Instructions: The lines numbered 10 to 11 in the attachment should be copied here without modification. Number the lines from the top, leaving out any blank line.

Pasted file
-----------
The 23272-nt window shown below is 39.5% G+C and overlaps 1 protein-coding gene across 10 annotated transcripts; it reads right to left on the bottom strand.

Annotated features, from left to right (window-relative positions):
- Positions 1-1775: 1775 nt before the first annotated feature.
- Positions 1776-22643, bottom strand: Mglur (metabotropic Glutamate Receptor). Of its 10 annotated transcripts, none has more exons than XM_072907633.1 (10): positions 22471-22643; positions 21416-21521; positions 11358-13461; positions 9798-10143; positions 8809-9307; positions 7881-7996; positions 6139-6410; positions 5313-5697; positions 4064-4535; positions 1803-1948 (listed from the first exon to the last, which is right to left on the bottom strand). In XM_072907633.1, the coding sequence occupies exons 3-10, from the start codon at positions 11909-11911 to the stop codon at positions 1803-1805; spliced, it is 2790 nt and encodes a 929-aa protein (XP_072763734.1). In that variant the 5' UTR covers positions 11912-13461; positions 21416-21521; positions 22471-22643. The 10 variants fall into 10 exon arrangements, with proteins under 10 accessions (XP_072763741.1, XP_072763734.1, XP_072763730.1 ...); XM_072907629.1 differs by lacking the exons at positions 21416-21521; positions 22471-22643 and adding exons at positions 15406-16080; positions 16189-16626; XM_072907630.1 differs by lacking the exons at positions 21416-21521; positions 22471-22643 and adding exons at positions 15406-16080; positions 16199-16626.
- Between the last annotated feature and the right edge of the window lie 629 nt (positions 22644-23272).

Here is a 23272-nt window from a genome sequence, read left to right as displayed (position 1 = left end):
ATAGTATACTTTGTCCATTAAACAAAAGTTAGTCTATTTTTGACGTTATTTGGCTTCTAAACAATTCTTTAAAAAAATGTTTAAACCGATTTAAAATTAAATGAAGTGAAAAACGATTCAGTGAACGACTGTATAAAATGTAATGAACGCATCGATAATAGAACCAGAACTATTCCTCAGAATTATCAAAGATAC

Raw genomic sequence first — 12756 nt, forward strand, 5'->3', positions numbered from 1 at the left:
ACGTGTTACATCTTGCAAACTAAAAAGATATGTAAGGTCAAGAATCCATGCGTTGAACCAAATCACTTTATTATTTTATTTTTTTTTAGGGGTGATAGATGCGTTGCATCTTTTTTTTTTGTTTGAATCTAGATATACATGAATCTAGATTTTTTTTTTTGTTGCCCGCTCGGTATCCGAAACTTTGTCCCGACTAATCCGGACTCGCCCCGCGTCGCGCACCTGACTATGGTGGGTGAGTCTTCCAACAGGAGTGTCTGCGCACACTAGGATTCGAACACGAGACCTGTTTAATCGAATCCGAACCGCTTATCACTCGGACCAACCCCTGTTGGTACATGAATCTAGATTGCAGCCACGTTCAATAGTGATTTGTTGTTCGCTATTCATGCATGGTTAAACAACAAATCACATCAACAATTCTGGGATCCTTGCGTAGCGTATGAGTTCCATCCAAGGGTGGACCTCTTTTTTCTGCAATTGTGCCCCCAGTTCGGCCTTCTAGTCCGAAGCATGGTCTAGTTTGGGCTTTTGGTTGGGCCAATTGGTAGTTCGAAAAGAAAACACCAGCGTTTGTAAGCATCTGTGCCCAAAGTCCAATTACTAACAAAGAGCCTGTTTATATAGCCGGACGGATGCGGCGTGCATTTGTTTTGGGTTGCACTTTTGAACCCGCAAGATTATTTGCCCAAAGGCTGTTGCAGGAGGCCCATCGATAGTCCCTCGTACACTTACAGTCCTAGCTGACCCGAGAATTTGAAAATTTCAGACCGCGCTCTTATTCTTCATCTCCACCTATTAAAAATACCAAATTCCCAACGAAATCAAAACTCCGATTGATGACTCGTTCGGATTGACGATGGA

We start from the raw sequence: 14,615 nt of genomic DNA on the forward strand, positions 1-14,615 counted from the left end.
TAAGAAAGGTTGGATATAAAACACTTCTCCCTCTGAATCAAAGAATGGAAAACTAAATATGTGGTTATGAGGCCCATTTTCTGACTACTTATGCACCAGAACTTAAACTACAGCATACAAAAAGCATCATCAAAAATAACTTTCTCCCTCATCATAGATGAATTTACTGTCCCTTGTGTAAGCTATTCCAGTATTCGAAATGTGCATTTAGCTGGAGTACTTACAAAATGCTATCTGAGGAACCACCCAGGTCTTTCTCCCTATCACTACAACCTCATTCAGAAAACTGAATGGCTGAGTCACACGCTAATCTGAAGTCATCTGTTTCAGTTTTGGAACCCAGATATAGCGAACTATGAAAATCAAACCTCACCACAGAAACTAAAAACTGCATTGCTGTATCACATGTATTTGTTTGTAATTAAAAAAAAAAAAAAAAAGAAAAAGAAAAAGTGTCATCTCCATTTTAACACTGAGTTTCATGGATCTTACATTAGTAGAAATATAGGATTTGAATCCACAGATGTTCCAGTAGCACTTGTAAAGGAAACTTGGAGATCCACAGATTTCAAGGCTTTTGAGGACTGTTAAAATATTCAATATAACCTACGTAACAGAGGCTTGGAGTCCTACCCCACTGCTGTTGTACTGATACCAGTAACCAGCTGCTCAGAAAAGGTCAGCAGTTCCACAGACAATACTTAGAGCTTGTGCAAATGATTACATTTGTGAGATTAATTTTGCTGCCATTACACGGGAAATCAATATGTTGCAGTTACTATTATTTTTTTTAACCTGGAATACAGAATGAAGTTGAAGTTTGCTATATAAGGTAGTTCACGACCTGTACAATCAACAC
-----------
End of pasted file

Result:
We start from the raw sequence: 14,615 nt of genomic DNA on the forward strand, positions 1-14,615 counted from the left end.
TAAGAAAGGTTGGATATAAAACACTTCTCCCTCTGAATCAAAGAATGGAAAACTAAATATGTGGTTATGAGGCCCATTTTCTGACTACTTATGCACCAGAACTTAAACTACAGCATACAAAAAGCATCATCAAAAATAACTTTCTCCCTCATCATAGATGAATTTACTGTCCCTTGTGTAAGCTATTCCAGTATTCGAAATGTGCATTTAGCTGGAGTACTTACAAAATGCTATCTGAGGAACCACCCAGGTCTTTCTCCCTATCACTACAACCTCATTCAGAAAACTGAATGGCTGAGTCACACGCTAATCTGAAGTCATCTGTTTCAGTTTTGGAACCCAGATATAGCGAACTATGAAAATCAAACCTCACCACAGAAACTAAAAACTGCATTGCTGTATCACATGTATTTGTTTGTAATTAAAAAAAAAAAAAAAAAGAAAAAGAAAAAGTGTCATCTCCATTTTAACACTGAGTTTCATGGATCTTACATTAGTAGAAATATAGGATTTGAATCCACAGATGTTCCAGTAGCACTTGTAAAGGAAACTTGGAGATCCACAGATTTCAAGGCTTTTGAGGACTGTTAAAATATTCAATATAACCTACGTAACAGAGGCTTGGAGTCCTACCCCACTGCTGTTGTACTGATACCAGTAACCAGCTGCTCAGAAAAGGTCAGCAGTTCCACAGACAATACTTAGAGCTTGTGCAAATGATTACATTTGTGAGATTAATTTTGCTGCCATTACACGGGAAATCAATATGTTGCAGTTACTATTATTTTTTTTAACCTGGAATACAGAATGAAGTTGAAGTTTGCTATATAAGGTAGTTCACGACCTGTACAATCAACAC